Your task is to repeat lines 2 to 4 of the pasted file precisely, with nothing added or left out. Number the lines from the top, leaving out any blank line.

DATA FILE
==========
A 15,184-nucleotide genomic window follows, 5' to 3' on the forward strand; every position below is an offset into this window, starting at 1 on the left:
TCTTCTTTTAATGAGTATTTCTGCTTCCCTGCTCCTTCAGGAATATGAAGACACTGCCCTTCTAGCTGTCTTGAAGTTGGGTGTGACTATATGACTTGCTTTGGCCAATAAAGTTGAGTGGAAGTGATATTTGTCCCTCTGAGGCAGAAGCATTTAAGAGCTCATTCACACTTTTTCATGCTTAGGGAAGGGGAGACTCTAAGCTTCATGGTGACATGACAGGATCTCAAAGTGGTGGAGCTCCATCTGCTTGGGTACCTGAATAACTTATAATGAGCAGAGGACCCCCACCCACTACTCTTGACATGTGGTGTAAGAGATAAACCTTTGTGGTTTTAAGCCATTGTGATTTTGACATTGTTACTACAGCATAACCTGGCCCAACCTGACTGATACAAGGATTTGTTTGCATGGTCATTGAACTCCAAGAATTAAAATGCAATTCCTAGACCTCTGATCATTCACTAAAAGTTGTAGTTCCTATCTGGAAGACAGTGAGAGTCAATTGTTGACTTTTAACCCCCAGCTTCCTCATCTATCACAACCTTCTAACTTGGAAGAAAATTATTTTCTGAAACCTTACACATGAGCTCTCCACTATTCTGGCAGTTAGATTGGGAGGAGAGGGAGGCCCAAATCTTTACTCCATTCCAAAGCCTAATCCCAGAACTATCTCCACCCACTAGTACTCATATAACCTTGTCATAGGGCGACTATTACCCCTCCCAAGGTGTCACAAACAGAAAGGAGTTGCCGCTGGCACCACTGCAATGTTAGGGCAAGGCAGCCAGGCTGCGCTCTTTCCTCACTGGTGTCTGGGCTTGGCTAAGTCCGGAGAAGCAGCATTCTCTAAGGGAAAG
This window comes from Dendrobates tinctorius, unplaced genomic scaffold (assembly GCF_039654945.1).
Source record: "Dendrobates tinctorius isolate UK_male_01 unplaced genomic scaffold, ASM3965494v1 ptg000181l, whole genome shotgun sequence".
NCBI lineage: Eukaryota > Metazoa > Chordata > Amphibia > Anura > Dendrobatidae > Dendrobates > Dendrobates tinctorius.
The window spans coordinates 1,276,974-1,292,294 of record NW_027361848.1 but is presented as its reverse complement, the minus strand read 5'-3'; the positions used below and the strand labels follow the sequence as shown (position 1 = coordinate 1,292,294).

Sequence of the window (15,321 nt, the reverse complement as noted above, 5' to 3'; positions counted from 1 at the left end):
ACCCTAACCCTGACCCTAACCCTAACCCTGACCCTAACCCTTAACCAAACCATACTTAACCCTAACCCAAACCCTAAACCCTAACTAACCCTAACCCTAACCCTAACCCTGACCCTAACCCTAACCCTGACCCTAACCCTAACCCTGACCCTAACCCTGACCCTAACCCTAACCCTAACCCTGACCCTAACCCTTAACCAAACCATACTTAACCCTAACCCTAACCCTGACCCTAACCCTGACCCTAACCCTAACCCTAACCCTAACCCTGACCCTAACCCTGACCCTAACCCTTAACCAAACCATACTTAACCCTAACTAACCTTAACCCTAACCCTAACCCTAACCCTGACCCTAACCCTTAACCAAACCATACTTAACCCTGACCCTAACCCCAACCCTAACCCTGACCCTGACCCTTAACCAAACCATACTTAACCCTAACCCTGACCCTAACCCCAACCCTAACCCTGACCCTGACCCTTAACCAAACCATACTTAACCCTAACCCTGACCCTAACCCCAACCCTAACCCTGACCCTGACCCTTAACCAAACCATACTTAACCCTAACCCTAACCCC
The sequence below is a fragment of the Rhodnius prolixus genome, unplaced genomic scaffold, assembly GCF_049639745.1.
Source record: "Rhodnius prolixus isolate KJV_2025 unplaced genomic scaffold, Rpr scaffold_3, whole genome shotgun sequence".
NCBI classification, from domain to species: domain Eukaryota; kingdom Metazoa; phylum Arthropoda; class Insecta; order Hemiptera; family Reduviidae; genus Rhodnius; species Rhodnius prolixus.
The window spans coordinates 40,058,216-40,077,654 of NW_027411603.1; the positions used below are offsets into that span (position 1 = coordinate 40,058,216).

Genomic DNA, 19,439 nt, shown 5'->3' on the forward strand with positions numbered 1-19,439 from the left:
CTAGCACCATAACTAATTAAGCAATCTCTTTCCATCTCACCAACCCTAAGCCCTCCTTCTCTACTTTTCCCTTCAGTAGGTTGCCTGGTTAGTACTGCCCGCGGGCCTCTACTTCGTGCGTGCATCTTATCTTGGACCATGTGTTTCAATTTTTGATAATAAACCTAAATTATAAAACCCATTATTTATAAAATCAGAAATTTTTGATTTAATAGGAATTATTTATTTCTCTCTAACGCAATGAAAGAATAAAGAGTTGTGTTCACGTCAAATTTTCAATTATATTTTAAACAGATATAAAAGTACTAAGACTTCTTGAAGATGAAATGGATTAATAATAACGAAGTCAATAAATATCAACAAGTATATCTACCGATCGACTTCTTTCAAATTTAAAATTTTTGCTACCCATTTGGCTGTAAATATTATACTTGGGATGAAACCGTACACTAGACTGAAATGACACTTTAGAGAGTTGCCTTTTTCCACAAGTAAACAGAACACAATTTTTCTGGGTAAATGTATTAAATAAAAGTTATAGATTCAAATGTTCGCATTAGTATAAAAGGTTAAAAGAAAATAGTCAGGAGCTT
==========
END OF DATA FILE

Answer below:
TCTTCTTTTAATGAGTATTTCTGCTTCCCTGCTCCTTCAGGAATATGAAGACACTGCCCTTCTAGCTGTCTTGAAGTTGGGTGTGACTATATGACTTGCTTTGGCCAATAAAGTTGAGTGGAAGTGATATTTGTCCCTCTGAGGCAGAAGCATTTAAGAGCTCATTCACACTTTTTCATGCTTAGGGAAGGGGAGACTCTAAGCTTCATGGTGACATGACAGGATCTCAAAGTGGTGGAGCTCCATCTGCTTGGGTACCTGAATAACTTATAATGAGCAGAGGACCCCCACCCACTACTCTTGACATGTGGTGTAAGAGATAAACCTTTGTGGTTTTAAGCCATTGTGATTTTGACATTGTTACTACAGCATAACCTGGCCCAACCTGACTGATACAAGGATTTGTTTGCATGGTCATTGAACTCCAAGAATTAAAATGCAATTCCTAGACCTCTGATCATTCACTAAAAGTTGTAGTTCCTATCTGGAAGACAGTGAGAGTCAATTGTTGACTTTTAACCCCCAGCTTCCTCATCTATCACAACCTTCTAACTTGGAAGAAAATTATTTTCTGAAACCTTACACATGAGCTCTCCACTATTCTGGCAGTTAGATTGGGAGGAGAGGGAGGCCCAAATCTTTACTCCATTCCAAAGCCTAATCCCAGAACTATCTCCACCCACTAGTACTCATATAACCTTGTCATAGGGCGACTATTACCCCTCCCAAGGTGTCACAAACAGAAAGGAGTTGCCGCTGGCACCACTGCAATGTTAGGGCAAGGCAGCCAGGCTGCGCTCTTTCCTCACTGGTGTCTGGGCTTGGCTAAGTCCGGAGAAGCAGCATTCTCTAAGGGAAAG
This window comes from Dendrobates tinctorius, unplaced genomic scaffold (assembly GCF_039654945.1).
Source record: "Dendrobates tinctorius isolate UK_male_01 unplaced genomic scaffold, ASM3965494v1 ptg000181l, whole genome shotgun sequence".